The Jon Spencer Blues Explosion is back with their first album in eight years, Meat and Bone. The band is back on the road to promote the new album, and they are coming to Seattle on November 13th, with a show at the Crocodile. Tickets available here, $15 + fees.Â CultureMob had a chance to catch up with guitarist Judah Bauer via telephone from the road in-between between sound check and performance.
Tom Mohrman: How is it being in JSBX now, compared to the 90’s?
Judah Bauer: We’re all a bit more diplomatic. The cruelty level has been dialed down. You know how it is when brothers fight. Everyone kind of knows their role. A younger earlier band would have gone down some dead ends. Sometimes there are too many â€œotherâ€ people around. Not much else has changed.
TM: What about the music that inspires you? Has it been the same all along?
JB: Yeah pretty much. I think when — for me anyway — when you spend too much time on the road and you get blasted by music, it’s hard to â€œlistenâ€ to music. Then not doing the Blues Explosion for those years, I actually started listening to music. I kind of just went back to the old stuff that I always listened to — kind of to see if it held up. Some pretty good, some diidn’t, but I think going back and listening to stuff from the past had an influence on this record. That would be like Link Wray, and Black Flag… the Stooges. Kind of funny stuff too, you know, like Dead Kennedys. There’s something kind of cool and kind of funny about bands like that.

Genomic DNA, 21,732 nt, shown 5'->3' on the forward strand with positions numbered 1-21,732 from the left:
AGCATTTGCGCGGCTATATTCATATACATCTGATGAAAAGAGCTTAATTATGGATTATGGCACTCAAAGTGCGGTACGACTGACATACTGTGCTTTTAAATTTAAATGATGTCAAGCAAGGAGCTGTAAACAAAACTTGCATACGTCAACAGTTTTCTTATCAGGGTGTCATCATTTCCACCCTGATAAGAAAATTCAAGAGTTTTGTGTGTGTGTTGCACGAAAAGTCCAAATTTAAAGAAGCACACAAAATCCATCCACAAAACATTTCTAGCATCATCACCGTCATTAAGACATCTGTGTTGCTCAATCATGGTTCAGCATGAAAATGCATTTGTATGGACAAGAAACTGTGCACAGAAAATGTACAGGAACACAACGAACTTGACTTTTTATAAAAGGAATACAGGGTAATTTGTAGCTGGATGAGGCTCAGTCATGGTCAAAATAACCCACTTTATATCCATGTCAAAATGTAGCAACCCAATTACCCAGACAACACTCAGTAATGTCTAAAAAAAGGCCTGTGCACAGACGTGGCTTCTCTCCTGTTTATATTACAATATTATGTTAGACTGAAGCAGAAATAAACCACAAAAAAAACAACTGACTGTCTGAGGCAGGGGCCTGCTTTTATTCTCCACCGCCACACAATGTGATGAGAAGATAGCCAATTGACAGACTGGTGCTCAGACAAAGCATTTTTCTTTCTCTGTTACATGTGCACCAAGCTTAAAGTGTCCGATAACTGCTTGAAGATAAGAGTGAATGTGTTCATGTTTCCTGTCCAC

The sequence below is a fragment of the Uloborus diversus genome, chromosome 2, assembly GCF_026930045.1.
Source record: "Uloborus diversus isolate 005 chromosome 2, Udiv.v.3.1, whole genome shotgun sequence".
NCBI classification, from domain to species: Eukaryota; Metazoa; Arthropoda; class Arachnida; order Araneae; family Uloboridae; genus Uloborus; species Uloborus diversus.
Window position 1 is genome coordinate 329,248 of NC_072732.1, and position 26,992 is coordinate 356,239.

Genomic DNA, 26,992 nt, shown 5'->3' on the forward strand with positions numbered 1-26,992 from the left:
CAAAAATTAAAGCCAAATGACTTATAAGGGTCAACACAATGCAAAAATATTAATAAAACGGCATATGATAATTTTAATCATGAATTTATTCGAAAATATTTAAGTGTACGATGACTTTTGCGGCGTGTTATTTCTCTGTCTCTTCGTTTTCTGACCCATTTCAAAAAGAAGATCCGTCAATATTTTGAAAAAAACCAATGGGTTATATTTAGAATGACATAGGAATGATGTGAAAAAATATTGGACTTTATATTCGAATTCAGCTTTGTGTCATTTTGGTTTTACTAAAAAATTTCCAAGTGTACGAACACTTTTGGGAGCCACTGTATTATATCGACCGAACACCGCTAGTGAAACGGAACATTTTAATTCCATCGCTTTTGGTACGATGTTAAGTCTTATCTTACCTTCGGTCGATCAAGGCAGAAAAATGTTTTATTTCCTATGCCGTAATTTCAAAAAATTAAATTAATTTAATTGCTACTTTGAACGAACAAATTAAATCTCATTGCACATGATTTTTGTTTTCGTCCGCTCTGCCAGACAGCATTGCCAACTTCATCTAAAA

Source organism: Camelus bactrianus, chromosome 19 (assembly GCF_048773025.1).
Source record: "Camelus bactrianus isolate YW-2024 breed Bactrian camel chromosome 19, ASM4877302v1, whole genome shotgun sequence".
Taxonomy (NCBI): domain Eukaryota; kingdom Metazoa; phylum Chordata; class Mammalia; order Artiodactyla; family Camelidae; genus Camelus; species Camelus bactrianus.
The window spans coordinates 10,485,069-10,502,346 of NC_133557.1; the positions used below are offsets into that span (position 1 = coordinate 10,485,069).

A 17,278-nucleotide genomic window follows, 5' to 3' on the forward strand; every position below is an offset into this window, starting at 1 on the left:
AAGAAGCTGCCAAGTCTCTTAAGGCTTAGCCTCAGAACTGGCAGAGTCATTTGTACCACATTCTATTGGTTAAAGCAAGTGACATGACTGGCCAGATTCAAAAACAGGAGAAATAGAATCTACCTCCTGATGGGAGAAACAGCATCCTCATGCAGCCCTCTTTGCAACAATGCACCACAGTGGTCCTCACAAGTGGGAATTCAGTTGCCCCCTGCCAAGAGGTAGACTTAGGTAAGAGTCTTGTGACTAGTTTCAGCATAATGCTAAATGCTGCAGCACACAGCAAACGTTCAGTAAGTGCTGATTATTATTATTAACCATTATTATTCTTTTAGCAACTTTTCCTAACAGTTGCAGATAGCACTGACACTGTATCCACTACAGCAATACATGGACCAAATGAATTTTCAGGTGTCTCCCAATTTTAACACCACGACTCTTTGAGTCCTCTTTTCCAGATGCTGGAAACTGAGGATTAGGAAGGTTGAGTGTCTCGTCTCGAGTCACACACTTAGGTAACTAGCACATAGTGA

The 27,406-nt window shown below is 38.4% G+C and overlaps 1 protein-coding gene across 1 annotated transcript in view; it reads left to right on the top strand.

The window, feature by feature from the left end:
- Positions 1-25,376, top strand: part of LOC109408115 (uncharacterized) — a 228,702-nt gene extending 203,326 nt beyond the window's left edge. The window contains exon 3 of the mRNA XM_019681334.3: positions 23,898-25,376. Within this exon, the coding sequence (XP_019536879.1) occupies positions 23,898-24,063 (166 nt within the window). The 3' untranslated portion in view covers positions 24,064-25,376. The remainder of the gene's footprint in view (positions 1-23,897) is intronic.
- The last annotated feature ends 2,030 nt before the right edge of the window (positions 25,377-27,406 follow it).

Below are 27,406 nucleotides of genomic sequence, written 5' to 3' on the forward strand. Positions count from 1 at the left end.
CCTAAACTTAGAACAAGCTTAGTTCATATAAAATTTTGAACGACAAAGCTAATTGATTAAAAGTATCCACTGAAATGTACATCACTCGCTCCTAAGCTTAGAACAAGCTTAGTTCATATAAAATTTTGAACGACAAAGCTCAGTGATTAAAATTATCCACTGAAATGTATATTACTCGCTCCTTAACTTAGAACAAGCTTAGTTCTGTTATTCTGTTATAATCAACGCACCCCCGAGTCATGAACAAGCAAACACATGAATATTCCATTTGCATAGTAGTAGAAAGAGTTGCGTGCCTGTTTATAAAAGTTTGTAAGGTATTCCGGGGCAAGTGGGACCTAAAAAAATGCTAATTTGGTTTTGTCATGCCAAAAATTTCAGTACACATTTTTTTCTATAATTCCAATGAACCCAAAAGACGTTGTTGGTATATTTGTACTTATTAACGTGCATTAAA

TM: Didn’t you guys do something with Weird Al Yankovic?
JB: Yeah we did that. He did a video for us called â€˜Wail’ — that was after we met him… I don’t know how we met him, I think he just came to a show. He came out for a song and did an accordion solo. It was the first time I saw people do a triple-take. Everyone was like, â€œthat’s fuckin’ Weird Al!â€ I don’t know if it worked or not. That’s more Russell’s thing. [Drummer Russell Simins] You only get one vote, so not everything’s up my alley.
TM: Has your songwriting process changed?
JB: That’s exactly the same… It’s just jamming. Anyone can start a song, everyone comes up with their parts. Maybe for a few songs here and there on the first record, or a song like â€˜Shirt Jac’ — otherwise everything else is written as a collective. It’s not always music. It could be conversations, talking about things. Like â€˜Sweat’ — it’s an opinion we had about current music. You know, how current bands don’t sweat, and that led into a theme for a song. It’s just Rock & Roll, or is it Art Punk? I can’t remember which band we were. Back in the day we were more Art Punk, now we’re more Rock & Roll, but there’s not much to it. You sort of throw shit at the wall and whatever’s sticking the next day…
TM: JSBX has worked with a number of different producers over the years. How was your experience with say, Dan the Automator as compared with DJ Shadow?
JB: Dan was kind of looking for a hit. He knew what kind of band we were… not my favorite M.O., but when you’ve been doing record after record you get this impulse to try things different. Some bands can do that, and do it well, and some bands can’t. But if I had to do that, he’d probably be the guy to do that with. He had good suggestions. DJ Shadow was fun, because he was so oblique all the time. And obscure — like he never wanted to be too clear about what it is he wanted you to do, and I think he had some theories. That was producing like Pollock would paint, whereas Dan the Automator was a kind of an indie world-building thing.
Meat and Bone is JSBX distilled to its pure form. This is three vetran rockers — or art punks, coming back to sneer at Jack White, the Black Keys, and the like. They are back to reclaim their turf, and proclaim the the Blues are number one. Check out the latest JSBX video, the first single from the new album, ‘Black Mold’, and then get your tickets for the show at the Croc.